diagnosed with schizophrenia. The unaffected twin has a roughly 50% chance of
developing the disorder.

 Another cause of schizophrenia is
the environment. Bring exposed to certain viruses or malnutrition before birth,
especially in the first trimester and second trimesters has shown to maximize
the chances of having schizophrenia. Brain chemistry is also a cause. Brain
chemicals can be a problem, including neurotransmitters called dopamine and
glutamate, may contribute to schizophrenia. Substance abuse is another cause
for schizophrenia. Mind altering drugs play a role in increasing the risk of
schizophrenia especially during the adolescent years.

A growing body of evidence indicates that smoking marijuana increases
the risk of psychotic incidents and the risk of ongoing psychotic experiences.
The younger and more frequent the use, the greater the risk. Another study has
found that smoking marijuana led to earlier onset of schizophrenia and often
preceded the manifestation of the illness. Although, there is no cure for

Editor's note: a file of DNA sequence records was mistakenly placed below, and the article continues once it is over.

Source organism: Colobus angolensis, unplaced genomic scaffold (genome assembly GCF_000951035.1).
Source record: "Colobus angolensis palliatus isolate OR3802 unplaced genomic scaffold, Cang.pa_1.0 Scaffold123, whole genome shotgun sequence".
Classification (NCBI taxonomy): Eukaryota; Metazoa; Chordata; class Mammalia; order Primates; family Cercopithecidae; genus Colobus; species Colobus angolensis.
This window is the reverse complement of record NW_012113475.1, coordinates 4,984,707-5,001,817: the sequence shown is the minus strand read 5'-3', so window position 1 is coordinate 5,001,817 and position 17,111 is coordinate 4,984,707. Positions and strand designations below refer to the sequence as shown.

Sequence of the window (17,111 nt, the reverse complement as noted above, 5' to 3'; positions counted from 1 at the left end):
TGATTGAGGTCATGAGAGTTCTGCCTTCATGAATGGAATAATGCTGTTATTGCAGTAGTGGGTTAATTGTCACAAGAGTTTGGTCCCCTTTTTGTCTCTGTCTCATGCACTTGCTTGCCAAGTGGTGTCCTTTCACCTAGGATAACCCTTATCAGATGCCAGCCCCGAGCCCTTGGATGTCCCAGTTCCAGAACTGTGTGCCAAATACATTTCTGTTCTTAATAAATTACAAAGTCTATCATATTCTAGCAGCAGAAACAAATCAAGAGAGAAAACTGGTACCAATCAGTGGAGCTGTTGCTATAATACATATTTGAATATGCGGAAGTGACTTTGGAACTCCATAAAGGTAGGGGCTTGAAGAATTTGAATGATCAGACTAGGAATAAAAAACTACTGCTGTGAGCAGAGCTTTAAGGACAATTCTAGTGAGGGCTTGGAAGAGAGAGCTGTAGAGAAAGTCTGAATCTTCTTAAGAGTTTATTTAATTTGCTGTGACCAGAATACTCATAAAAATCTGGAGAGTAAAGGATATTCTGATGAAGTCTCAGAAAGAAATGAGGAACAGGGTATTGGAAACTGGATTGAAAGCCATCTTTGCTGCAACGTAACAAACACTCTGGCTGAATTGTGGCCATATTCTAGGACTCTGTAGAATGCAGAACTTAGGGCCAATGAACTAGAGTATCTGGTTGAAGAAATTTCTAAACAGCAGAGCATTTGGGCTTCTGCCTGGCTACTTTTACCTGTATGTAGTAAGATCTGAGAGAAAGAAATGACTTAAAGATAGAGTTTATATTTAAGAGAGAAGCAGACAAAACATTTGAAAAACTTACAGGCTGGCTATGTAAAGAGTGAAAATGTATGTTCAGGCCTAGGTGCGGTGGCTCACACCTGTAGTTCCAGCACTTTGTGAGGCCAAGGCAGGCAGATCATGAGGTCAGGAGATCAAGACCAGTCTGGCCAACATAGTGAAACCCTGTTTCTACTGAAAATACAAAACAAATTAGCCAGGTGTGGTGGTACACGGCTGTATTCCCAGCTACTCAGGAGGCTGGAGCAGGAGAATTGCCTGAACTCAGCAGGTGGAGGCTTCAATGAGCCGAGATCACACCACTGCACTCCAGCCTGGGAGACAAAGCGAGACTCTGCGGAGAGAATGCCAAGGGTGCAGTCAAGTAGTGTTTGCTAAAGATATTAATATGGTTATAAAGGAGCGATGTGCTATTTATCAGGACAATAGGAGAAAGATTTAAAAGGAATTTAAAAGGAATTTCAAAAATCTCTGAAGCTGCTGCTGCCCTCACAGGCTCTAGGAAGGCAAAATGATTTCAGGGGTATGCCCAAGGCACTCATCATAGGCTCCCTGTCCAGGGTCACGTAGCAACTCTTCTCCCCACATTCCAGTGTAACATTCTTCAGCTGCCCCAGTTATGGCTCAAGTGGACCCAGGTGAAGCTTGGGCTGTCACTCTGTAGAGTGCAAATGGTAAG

schizophrenia, there still is help. Individual should contact his or her doctor
and explain the symptoms they are experiencing.

Some of the treatments can focus on reducing the symptoms of the mental
illness.                        Treatments include: Antipsychotics medications are taken
daily either in pill form or liquid form. However, there are some
antipsychotics which would be given through injection at least once or twice a
month. The medications may cause a side effect, but usually will go away after
the first few days. Doctors must work with the patient to figure out the best
medication and the correct dose.           
                                                                                                                                          Some of the drugs that are usually prescribed
for someone with schizophrenia are Aripiprazole
(Abilify), Asenapine (Saphris), Brexpiprazole (Rexulti), Cariprazine (Vraylar),
Clozapine (Clozaril) Iloperidone (Fanapt), Lurasidone (Latuda), Olanzapine
(Zyprexa), Paliperidone (Invega), Quetiapine (Seroquel), Risperidone
(Risperdal), Ziprasidone (Geodon). Medication works by
blocking receptors of neurotransmitter dopamine. Dopamine is believed to play a
huge part in psychotic symptom.                                                                                                                 
Another useful
treatment is Psychosocial Treatments.  Psychosocial treatments are extremely
useful after an individual and his or her physician find a medication that
works. Being able to learn and use coping skills to achieve challenges which
occur daily will help an individual with his or her life expectations and